Millennials shift gears amid the pandemic

With their Yolo mentality heightened by Covid-19, many are re-evaluating their life goals and daring to take risks to pursue their passions or find job fulfillment

More than a decade in the public sector gave Mr Ronald Wan, 38, both job security and a steady pay cheque.

But just a year in the pandemic had him contemplating other career possibilities that were slipping through his fingers.

Managing multiple projects and working late nights had left him feeling physically and mentally exhausted, he said. He craved a change.

Mr Wan, a senior manager of digital communications at Ngee Ann Polytechnic who also did a year-long stint at the Singapore Tourism Board, finally took the plunge in March this year and left for the technology industry.

Now a tech content strategist in the private sector, he says: "I think it's a huge risk that I'm taking, but there's this phrase, right? 'If not now, when?'"

His current role gives him more control of his time and the chance to explore the tech career he has always wanted to try.

Millennials, Mr Wan among them, have been dubbed the "burnout generation".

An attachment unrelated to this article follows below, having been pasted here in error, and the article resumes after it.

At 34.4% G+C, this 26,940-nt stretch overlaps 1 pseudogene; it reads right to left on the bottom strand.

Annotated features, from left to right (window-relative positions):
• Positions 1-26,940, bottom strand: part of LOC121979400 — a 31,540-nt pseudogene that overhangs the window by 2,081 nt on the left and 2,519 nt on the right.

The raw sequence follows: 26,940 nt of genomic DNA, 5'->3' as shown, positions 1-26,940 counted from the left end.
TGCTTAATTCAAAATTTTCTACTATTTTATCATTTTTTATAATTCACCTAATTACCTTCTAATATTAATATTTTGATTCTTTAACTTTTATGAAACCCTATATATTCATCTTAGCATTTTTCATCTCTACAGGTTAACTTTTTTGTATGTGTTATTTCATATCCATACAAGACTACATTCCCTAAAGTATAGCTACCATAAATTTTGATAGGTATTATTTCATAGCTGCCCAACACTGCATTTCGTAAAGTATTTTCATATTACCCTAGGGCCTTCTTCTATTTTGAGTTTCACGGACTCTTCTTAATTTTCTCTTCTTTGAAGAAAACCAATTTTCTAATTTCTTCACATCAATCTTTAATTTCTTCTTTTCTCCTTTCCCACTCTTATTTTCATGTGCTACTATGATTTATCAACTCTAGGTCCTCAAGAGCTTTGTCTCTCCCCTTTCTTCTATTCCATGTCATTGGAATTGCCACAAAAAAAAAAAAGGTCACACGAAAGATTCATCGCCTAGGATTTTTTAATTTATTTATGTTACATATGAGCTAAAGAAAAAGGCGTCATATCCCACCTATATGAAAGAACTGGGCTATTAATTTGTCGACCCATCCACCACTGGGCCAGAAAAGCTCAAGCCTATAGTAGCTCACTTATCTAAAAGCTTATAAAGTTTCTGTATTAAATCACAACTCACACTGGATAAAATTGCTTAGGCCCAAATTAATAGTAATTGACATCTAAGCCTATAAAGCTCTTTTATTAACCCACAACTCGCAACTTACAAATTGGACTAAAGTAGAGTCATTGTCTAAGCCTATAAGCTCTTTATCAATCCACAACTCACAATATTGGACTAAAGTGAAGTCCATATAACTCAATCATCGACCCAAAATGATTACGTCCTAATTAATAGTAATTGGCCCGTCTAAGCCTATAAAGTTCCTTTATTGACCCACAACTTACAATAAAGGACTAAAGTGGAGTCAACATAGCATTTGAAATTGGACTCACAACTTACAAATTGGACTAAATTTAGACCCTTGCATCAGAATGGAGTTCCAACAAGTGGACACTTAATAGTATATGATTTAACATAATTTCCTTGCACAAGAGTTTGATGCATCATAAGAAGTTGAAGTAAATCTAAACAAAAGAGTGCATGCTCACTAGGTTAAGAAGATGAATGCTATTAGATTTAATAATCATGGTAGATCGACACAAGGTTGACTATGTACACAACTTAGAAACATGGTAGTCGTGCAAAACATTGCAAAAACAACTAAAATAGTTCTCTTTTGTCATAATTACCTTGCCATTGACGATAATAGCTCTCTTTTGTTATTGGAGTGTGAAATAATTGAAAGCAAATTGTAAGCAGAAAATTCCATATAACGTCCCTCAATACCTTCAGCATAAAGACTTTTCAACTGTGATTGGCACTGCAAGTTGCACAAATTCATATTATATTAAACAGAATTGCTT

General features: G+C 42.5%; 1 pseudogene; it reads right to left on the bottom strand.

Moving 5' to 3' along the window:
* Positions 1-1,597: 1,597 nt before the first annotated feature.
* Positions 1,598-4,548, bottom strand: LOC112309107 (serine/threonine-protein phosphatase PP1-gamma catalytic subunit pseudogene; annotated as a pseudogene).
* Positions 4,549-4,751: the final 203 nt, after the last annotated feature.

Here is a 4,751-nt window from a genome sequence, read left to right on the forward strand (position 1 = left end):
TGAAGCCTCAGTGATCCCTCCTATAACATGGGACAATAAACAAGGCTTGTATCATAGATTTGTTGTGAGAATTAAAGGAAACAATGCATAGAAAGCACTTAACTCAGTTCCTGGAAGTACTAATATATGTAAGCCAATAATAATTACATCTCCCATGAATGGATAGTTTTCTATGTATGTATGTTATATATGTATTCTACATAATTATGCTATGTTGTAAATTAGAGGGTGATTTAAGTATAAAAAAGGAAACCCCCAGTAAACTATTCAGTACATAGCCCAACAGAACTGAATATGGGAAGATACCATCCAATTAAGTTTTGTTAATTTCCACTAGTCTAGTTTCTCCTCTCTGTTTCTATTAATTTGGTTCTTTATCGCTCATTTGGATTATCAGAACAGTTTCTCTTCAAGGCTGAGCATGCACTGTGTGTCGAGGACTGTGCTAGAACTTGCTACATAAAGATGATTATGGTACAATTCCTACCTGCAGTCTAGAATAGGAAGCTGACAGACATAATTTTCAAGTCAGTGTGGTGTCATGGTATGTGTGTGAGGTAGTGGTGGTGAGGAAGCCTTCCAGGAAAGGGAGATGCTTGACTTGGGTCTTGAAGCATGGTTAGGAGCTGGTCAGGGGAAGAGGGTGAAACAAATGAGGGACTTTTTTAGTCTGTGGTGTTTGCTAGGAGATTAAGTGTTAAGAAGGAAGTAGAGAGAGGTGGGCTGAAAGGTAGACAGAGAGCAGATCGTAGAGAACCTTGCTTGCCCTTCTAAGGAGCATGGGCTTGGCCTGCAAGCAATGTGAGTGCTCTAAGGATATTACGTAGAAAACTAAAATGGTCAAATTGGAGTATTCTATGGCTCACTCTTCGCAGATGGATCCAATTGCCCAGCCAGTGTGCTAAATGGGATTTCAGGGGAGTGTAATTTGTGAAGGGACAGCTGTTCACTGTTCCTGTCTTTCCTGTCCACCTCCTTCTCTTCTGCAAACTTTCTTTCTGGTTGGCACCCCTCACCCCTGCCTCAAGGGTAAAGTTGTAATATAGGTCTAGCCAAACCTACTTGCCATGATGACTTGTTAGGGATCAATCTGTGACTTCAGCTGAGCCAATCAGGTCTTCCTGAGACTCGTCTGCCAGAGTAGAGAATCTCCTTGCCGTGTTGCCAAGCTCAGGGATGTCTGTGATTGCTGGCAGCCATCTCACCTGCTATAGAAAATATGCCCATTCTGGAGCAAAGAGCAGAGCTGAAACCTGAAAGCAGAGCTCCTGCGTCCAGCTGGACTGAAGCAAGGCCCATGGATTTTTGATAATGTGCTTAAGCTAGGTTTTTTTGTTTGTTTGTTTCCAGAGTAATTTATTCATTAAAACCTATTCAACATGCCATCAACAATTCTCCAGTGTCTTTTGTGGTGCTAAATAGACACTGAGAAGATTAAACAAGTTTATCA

This has been exacerbated by the Covid-19 pandemic, as millennials tire of navigating seemingly endless piles of work in a mounting atmosphere of anxiety. With borders shut and leisure travel banned, many have a year's worth of savings and nowhere to go.

The Pew Research Centre defines millennials as the generation born between 1981 and 1996, making the youngest millennials 25 years old and the oldest 40 this year.

The pandemic has caused many of them to re-evaluate their priorities and consider job options that were previously unthinkable.

Some have jettisoned stable corporate roles to pursue their passions full time, while others have jumped ship in search of more fulfilling careers.

In an article published in April this year, The New York Times dubbed this phenomenon the "Yolo economy". Yolo, in millennial parlance, stands for "you only live once". Its critics deem it an excuse for reckless behaviour, but those who embrace it say it means living life to the fullest.



Ms Fiona Loh ST PHOTOS: ALPHONSUS CHERN, CHONG JUN LIANG PHOTO: M. VIKNESWARAN

Some called Ms Fiona Loh crazy when she gave up a stable pay cheque during the uncertainty of the pandemic to start a home-baking enterprise in July last year.

The 28-year-old was a bank technology product manager before founding Whiskdom, an online-turned-offline bakery that now churns out around 2,400 baked goods a week, roughly five times more than when she started.

"The pandemic was a period of self-discovery," she says. "It made me slow down and re-evaluate my life, career and goals and how I was going to attain them.

"During this period, I really had the time and space to reignite my passion for baking and felt there was a lot more value in what I was doing."

Human resource (HR) companies The Sunday Times spoke to noted that the pandemic has accelerated certain trends among millennial job-seekers.

Many are now looking for openings in hot-button industries such as social media, e-commerce and cryptocurrency, instead of the traditional retail or logistics industries.